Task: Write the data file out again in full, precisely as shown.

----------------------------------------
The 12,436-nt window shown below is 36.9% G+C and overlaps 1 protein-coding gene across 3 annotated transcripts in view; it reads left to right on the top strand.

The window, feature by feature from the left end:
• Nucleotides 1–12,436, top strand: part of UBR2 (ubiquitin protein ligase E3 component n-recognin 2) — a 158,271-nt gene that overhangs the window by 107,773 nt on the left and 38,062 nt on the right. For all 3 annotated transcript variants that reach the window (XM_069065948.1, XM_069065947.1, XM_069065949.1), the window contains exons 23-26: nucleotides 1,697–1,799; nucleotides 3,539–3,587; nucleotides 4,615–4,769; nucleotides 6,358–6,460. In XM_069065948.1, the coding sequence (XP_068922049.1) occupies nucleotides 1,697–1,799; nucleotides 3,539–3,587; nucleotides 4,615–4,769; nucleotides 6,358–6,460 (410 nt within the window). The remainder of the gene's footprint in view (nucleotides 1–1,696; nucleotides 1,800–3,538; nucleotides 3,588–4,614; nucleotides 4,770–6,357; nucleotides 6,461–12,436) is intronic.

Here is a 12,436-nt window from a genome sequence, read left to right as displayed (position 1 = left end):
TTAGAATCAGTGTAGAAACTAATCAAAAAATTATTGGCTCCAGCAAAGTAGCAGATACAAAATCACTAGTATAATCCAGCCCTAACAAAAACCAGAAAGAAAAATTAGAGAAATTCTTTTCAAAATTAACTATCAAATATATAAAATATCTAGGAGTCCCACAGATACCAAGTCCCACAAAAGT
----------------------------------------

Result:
The 12,436-nt window shown below is 36.9% G+C and overlaps 1 protein-coding gene across 3 annotated transcripts in view; it reads left to right on the top strand.

The window, feature by feature from the left end:
• Nucleotides 1–12,436, top strand: part of UBR2 (ubiquitin protein ligase E3 component n-recognin 2) — a 158,271-nt gene that overhangs the window by 107,773 nt on the left and 38,062 nt on the right. For all 3 annotated transcript variants that reach the window (XM_069065948.1, XM_069065947.1, XM_069065949.1), the window contains exons 23-26: nucleotides 1,697–1,799; nucleotides 3,539–3,587; nucleotides 4,615–4,769; nucleotides 6,358–6,460. In XM_069065948.1, the coding sequence (XP_068922049.1) occupies nucleotides 1,697–1,799; nucleotides 3,539–3,587; nucleotides 4,615–4,769; nucleotides 6,358–6,460 (410 nt within the window). The remainder of the gene's footprint in view (nucleotides 1–1,696; nucleotides 1,800–3,538; nucleotides 3,588–4,614; nucleotides 4,770–6,357; nucleotides 6,461–12,436) is intronic.

Here is a 12,436-nt window from a genome sequence, read left to right as displayed (position 1 = left end):
TTAGAATCAGTGTAGAAACTAATCAAAAAATTATTGGCTCCAGCAAAGTAGCAGATACAAAATCACTAGTATAATCCAGCCCTAACAAAAACCAGAAAGAAAAATTAGAGAAATTCTTTTCAAAATTAACTATCAAATATATAAAATATCTAGGAGTCCCACAGATACCAAGTCCCACAAAAGT